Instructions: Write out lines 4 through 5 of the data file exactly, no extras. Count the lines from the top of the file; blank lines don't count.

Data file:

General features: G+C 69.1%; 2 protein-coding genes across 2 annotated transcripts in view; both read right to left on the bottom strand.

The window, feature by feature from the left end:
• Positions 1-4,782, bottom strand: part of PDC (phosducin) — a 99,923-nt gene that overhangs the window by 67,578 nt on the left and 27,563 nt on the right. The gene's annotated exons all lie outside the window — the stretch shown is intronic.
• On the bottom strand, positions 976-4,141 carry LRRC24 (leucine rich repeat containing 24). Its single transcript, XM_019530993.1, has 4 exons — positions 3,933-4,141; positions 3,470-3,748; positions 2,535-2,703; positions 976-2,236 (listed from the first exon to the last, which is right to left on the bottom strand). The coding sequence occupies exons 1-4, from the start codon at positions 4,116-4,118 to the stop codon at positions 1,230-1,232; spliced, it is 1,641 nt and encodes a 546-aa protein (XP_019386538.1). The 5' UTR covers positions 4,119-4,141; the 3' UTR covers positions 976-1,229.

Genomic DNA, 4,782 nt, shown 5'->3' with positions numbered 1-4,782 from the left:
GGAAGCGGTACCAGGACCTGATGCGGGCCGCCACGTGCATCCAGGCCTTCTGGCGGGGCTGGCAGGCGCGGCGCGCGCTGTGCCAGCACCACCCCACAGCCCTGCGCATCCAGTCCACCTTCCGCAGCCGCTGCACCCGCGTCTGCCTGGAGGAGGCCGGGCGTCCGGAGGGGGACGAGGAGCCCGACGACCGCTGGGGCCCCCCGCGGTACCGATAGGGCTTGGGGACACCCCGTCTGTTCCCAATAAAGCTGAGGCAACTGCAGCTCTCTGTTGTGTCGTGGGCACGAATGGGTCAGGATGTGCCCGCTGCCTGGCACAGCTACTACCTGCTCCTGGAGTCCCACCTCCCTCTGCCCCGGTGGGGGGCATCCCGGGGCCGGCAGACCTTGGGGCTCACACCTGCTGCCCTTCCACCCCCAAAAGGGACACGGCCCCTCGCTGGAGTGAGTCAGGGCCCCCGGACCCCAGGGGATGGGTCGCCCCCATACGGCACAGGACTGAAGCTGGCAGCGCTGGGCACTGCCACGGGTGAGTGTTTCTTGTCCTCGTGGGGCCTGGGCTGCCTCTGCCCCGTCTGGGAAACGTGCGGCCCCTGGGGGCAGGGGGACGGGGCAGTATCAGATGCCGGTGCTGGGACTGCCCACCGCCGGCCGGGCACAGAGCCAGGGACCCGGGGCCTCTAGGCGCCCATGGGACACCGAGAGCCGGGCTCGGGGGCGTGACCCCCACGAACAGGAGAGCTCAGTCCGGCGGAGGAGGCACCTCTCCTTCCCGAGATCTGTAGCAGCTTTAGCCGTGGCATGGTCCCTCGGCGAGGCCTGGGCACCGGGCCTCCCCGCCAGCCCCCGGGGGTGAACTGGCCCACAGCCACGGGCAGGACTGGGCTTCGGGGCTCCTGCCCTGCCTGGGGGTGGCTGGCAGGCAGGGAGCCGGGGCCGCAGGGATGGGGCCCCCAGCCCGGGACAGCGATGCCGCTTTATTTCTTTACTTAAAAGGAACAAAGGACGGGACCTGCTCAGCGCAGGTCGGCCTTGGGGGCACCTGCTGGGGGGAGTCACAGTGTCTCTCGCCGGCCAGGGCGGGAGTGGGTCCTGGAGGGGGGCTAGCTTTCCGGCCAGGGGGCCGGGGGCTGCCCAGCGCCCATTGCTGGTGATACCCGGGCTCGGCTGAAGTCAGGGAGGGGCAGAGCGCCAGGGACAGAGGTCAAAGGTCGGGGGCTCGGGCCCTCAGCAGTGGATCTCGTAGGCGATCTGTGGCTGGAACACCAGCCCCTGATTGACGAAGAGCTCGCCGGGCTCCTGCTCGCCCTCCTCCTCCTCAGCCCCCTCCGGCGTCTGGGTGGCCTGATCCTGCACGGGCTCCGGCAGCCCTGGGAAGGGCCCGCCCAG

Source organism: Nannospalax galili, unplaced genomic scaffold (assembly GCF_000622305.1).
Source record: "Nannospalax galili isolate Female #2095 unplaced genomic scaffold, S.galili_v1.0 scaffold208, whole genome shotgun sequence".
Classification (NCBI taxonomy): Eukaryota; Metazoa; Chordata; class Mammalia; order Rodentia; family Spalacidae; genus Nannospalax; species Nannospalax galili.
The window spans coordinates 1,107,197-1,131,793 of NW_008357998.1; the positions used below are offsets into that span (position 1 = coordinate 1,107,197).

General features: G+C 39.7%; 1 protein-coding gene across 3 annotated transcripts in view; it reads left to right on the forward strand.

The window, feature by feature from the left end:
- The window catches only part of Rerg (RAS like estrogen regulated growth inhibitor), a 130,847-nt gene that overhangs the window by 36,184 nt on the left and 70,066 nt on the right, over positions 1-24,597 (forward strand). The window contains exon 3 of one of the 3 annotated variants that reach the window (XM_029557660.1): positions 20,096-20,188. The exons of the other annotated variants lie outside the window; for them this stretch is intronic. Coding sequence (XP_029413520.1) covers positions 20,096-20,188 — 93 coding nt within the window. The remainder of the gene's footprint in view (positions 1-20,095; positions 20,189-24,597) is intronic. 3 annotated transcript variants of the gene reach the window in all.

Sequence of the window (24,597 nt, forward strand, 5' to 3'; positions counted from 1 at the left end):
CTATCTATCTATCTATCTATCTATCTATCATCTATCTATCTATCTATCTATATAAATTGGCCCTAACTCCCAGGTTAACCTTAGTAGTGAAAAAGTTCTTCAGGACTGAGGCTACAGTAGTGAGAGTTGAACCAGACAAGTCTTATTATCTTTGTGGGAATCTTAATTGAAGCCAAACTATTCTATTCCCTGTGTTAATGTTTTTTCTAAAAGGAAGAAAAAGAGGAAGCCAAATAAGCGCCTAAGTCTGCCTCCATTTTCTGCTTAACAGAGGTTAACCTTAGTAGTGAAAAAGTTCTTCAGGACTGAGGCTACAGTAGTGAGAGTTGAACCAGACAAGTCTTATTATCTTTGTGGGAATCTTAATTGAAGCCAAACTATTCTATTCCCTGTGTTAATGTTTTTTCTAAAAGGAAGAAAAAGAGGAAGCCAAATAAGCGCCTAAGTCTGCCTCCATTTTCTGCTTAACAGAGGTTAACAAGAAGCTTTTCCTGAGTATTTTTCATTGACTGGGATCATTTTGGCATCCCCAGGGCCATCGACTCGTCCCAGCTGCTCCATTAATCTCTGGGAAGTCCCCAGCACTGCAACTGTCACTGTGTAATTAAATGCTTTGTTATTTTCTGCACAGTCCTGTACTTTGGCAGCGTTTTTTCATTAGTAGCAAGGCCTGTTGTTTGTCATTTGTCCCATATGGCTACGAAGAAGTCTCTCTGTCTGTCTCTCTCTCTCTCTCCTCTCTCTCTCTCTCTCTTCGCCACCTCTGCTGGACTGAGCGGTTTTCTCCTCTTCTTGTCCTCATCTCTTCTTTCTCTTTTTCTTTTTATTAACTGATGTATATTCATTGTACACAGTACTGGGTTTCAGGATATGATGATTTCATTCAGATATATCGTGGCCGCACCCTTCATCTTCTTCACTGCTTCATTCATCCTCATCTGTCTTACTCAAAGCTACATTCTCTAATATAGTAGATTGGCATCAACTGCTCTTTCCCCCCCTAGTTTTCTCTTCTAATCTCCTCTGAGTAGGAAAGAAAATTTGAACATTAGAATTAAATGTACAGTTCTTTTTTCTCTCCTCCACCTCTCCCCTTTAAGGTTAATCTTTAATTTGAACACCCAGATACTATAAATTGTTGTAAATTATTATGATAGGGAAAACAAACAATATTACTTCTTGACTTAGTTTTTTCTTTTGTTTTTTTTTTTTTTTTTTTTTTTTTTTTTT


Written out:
• On the bottom strand, positions 976-4,141 carry LRRC24 (leucine rich repeat containing 24). Its single transcript, XM_019530993.1, has 4 exons — positions 3,933-4,141; positions 3,470-3,748; positions 2,535-2,703; positions 976-2,236 (listed from the first exon to the last, which is right to left on the bottom strand). The coding sequence occupies exons 1-4, from the start codon at positions 4,116-4,118 to the stop codon at positions 1,230-1,232; spliced, it is 1,641 nt and encodes a 546-aa protein (XP_019386538.1). The 5' UTR covers positions 4,119-4,141; the 3' UTR covers positions 976-1,229.

Genomic DNA, 4,782 nt, shown 5'->3' with positions numbered 1-4,782 from the left: